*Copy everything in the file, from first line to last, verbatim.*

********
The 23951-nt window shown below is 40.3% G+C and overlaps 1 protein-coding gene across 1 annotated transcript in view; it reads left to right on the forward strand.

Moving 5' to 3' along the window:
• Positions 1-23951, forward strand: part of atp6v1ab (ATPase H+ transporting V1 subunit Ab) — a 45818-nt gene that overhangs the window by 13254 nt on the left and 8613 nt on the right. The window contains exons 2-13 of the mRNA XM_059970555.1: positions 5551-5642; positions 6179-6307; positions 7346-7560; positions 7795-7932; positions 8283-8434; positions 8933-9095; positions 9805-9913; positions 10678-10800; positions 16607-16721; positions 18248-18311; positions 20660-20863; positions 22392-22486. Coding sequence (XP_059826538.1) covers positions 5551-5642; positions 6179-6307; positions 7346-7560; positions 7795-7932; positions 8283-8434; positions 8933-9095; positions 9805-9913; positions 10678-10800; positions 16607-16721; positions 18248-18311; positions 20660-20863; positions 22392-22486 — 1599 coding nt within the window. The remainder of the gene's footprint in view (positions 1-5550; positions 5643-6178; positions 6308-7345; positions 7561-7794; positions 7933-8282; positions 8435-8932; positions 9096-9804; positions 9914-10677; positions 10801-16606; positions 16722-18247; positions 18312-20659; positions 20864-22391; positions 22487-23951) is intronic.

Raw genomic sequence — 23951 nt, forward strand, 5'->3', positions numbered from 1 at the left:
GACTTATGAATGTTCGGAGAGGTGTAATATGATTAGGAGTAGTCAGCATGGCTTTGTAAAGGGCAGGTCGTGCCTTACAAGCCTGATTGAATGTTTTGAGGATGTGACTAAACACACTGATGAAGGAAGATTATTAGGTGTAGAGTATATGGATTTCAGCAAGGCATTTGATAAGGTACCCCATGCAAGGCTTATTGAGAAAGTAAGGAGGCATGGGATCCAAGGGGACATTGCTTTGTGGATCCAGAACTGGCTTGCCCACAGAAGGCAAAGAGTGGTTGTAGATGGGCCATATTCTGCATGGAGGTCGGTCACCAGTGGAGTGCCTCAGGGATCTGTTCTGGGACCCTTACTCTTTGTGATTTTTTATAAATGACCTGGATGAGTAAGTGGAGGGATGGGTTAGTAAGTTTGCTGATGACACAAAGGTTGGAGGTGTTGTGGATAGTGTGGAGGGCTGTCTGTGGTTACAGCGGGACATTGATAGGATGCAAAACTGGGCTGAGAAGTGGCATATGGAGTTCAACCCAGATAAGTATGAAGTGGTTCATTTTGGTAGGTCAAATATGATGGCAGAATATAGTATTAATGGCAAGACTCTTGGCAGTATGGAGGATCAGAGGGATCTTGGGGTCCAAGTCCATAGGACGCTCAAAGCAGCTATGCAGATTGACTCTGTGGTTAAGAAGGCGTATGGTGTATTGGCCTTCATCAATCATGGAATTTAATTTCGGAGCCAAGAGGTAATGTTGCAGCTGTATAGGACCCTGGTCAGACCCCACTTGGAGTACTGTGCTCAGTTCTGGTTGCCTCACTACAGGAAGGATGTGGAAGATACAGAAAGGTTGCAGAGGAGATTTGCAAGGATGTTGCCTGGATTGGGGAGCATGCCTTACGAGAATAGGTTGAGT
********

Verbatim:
The 23951-nt window shown below is 40.3% G+C and overlaps 1 protein-coding gene across 1 annotated transcript in view; it reads left to right on the forward strand.

Moving 5' to 3' along the window:
• Positions 1-23951, forward strand: part of atp6v1ab (ATPase H+ transporting V1 subunit Ab) — a 45818-nt gene that overhangs the window by 13254 nt on the left and 8613 nt on the right. The window contains exons 2-13 of the mRNA XM_059970555.1: positions 5551-5642; positions 6179-6307; positions 7346-7560; positions 7795-7932; positions 8283-8434; positions 8933-9095; positions 9805-9913; positions 10678-10800; positions 16607-16721; positions 18248-18311; positions 20660-20863; positions 22392-22486. Coding sequence (XP_059826538.1) covers positions 5551-5642; positions 6179-6307; positions 7346-7560; positions 7795-7932; positions 8283-8434; positions 8933-9095; positions 9805-9913; positions 10678-10800; positions 16607-16721; positions 18248-18311; positions 20660-20863; positions 22392-22486 — 1599 coding nt within the window. The remainder of the gene's footprint in view (positions 1-5550; positions 5643-6178; positions 6308-7345; positions 7561-7794; positions 7933-8282; positions 8435-8932; positions 9096-9804; positions 9914-10677; positions 10801-16606; positions 16722-18247; positions 18312-20659; positions 20864-22391; positions 22487-23951) is intronic.

Raw genomic sequence — 23951 nt, forward strand, 5'->3', positions numbered from 1 at the left:
GACTTATGAATGTTCGGAGAGGTGTAATATGATTAGGAGTAGTCAGCATGGCTTTGTAAAGGGCAGGTCGTGCCTTACAAGCCTGATTGAATGTTTTGAGGATGTGACTAAACACACTGATGAAGGAAGATTATTAGGTGTAGAGTATATGGATTTCAGCAAGGCATTTGATAAGGTACCCCATGCAAGGCTTATTGAGAAAGTAAGGAGGCATGGGATCCAAGGGGACATTGCTTTGTGGATCCAGAACTGGCTTGCCCACAGAAGGCAAAGAGTGGTTGTAGATGGGCCATATTCTGCATGGAGGTCGGTCACCAGTGGAGTGCCTCAGGGATCTGTTCTGGGACCCTTACTCTTTGTGATTTTTTATAAATGACCTGGATGAGTAAGTGGAGGGATGGGTTAGTAAGTTTGCTGATGACACAAAGGTTGGAGGTGTTGTGGATAGTGTGGAGGGCTGTCTGTGGTTACAGCGGGACATTGATAGGATGCAAAACTGGGCTGAGAAGTGGCATATGGAGTTCAACCCAGATAAGTATGAAGTGGTTCATTTTGGTAGGTCAAATATGATGGCAGAATATAGTATTAATGGCAAGACTCTTGGCAGTATGGAGGATCAGAGGGATCTTGGGGTCCAAGTCCATAGGACGCTCAAAGCAGCTATGCAGATTGACTCTGTGGTTAAGAAGGCGTATGGTGTATTGGCCTTCATCAATCATGGAATTTAATTTCGGAGCCAAGAGGTAATGTTGCAGCTGTATAGGACCCTGGTCAGACCCCACTTGGAGTACTGTGCTCAGTTCTGGTTGCCTCACTACAGGAAGGATGTGGAAGATACAGAAAGGTTGCAGAGGAGATTTGCAAGGATGTTGCCTGGATTGGGGAGCATGCCTTACGAGAATAGGTTGAGT